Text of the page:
Quantcast

Latest Artibeus Stories

68c925e4f93ac1190ade1245190127291
2008-12-12 12:34:55

Annemarie Surlykke from the University of Southern Denmark is fascinated by echolocation.


Latest Artibeus Reference Libraries

Great Fruit-Eating Bat, Artibeus lituratus
2013-06-27 12:20:08

The great fruit-eating bat (Artibeus lituratus) is a species of leaf-nosed bat that can be found in Central and South America. Its range extends from Brazil and Argentina to Mexico and includes Barbados, Grenada, Saint Lucia, and Trinidad and Tobago, among other areas. It prefers a habitat in forests and other natural areas. It can reach an average body length of 2.2 ounces. This species has a stable population, although it is slightly threatened by habitat destruction due to deforestation....

Pygmy Fruit-eating Bat, Artibeus phaeotis
2012-07-05 09:42:00

The pygmy fruit-eating bat (Artibeus phaeotis) is a species that is native to Central America. It resides in tropical deciduous forests in a range that includes southern areas of North America and northern areas of South America. It has been seen foraging at altitudes of up to 3937 feet, but it is  more common at lower altitudes. The pygmy fruit-eating bat is typically dark brown or grey brown in color, with medium sized ears that can be framed with white fur. It can reach an average body...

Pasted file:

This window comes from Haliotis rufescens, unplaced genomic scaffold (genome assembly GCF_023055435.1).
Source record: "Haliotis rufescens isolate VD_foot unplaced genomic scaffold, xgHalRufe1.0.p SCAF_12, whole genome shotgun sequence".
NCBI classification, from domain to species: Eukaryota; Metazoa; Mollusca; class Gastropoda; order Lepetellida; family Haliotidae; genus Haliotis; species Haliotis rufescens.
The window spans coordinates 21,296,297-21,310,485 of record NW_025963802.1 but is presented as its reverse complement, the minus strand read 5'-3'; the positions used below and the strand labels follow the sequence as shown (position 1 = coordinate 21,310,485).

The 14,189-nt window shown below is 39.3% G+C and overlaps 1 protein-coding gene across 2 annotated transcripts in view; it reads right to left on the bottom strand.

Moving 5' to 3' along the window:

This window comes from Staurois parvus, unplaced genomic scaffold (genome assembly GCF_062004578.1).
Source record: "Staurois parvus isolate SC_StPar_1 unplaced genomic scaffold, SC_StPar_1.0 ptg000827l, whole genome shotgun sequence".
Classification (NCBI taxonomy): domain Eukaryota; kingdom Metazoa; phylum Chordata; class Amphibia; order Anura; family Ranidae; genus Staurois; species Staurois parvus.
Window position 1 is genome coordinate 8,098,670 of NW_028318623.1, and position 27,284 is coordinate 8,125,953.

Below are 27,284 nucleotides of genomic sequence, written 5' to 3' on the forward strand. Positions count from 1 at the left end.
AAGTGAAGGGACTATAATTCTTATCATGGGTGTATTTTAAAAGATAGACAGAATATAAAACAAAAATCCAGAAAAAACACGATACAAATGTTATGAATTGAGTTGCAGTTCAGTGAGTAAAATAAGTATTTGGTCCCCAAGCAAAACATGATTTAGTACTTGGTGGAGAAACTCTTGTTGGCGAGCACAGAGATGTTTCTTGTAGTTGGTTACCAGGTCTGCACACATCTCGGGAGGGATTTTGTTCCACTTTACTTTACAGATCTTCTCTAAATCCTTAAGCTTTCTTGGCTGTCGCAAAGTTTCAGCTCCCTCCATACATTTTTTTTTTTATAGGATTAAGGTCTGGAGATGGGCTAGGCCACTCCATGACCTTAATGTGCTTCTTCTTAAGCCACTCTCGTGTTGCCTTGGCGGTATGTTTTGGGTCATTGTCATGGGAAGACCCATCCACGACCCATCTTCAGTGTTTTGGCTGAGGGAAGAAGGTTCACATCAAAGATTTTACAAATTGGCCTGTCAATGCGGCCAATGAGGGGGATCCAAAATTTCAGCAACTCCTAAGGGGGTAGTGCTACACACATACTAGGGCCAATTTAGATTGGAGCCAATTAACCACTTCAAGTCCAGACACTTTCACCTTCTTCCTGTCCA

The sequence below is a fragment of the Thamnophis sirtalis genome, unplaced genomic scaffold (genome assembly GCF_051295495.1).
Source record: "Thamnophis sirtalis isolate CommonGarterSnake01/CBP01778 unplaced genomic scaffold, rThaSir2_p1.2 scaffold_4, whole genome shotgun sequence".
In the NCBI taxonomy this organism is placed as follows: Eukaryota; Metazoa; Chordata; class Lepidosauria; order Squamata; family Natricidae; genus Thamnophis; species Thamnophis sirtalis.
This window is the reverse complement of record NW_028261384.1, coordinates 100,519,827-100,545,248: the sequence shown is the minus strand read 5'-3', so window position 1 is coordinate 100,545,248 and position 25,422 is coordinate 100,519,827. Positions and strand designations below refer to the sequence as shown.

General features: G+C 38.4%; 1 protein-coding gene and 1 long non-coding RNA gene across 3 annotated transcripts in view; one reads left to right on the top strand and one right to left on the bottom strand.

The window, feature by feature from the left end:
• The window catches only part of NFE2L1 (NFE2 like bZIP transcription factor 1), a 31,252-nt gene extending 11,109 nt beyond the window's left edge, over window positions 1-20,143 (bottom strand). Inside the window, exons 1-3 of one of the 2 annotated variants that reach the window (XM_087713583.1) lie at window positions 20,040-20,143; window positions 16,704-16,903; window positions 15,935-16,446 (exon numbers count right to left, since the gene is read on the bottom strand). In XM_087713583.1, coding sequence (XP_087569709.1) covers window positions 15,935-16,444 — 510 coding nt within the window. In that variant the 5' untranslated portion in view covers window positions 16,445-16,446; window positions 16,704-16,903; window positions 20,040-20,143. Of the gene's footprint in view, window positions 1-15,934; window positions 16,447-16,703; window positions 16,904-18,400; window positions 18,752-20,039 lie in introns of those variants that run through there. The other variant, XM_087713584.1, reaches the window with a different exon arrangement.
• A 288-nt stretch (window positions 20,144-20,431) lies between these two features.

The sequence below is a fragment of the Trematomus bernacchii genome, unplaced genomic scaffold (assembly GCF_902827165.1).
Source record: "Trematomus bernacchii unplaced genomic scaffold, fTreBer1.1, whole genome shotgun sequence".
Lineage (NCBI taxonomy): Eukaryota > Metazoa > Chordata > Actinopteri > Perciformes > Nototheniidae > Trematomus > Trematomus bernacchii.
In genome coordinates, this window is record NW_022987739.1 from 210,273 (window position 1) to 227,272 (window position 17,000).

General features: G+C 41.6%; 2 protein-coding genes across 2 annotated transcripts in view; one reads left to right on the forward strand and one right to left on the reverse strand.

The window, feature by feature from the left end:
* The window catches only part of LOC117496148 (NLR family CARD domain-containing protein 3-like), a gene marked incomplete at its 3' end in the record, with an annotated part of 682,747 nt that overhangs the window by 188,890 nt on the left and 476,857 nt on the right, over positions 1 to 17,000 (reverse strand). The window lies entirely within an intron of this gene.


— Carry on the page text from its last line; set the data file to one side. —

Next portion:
Jamaican Fruit Bat, Artibeus jamaicensis
2012-06-29 13:18:33

The Jamaican fruit bat (Artibeus jamaicensis), also known as the Mexican fruit bat or the common fruit bat, is native to South and Central America. It can also be found in the Greater and Lesser Antilles. Its range extends from southern Mexico to northwestern Argentina, and also includes the islands of Tobago, Trinidad, and the Florida Keys. It prefers habitats at elevations between sea level and 7,004 feet in humid and tropical areas. It can be found in cloud forests and arid habitats as...

More Articles (3 articles) »
Word of the Day
bretelles
  • In dressmaking, straps running from the belt in front over the shoulders to the belt in the back, with more or less elaboration of trimming and outline. They usually broaden at the shoulder and narrow toward the waist.
The word 'bretelles' comes from a French word meaning 'braces'.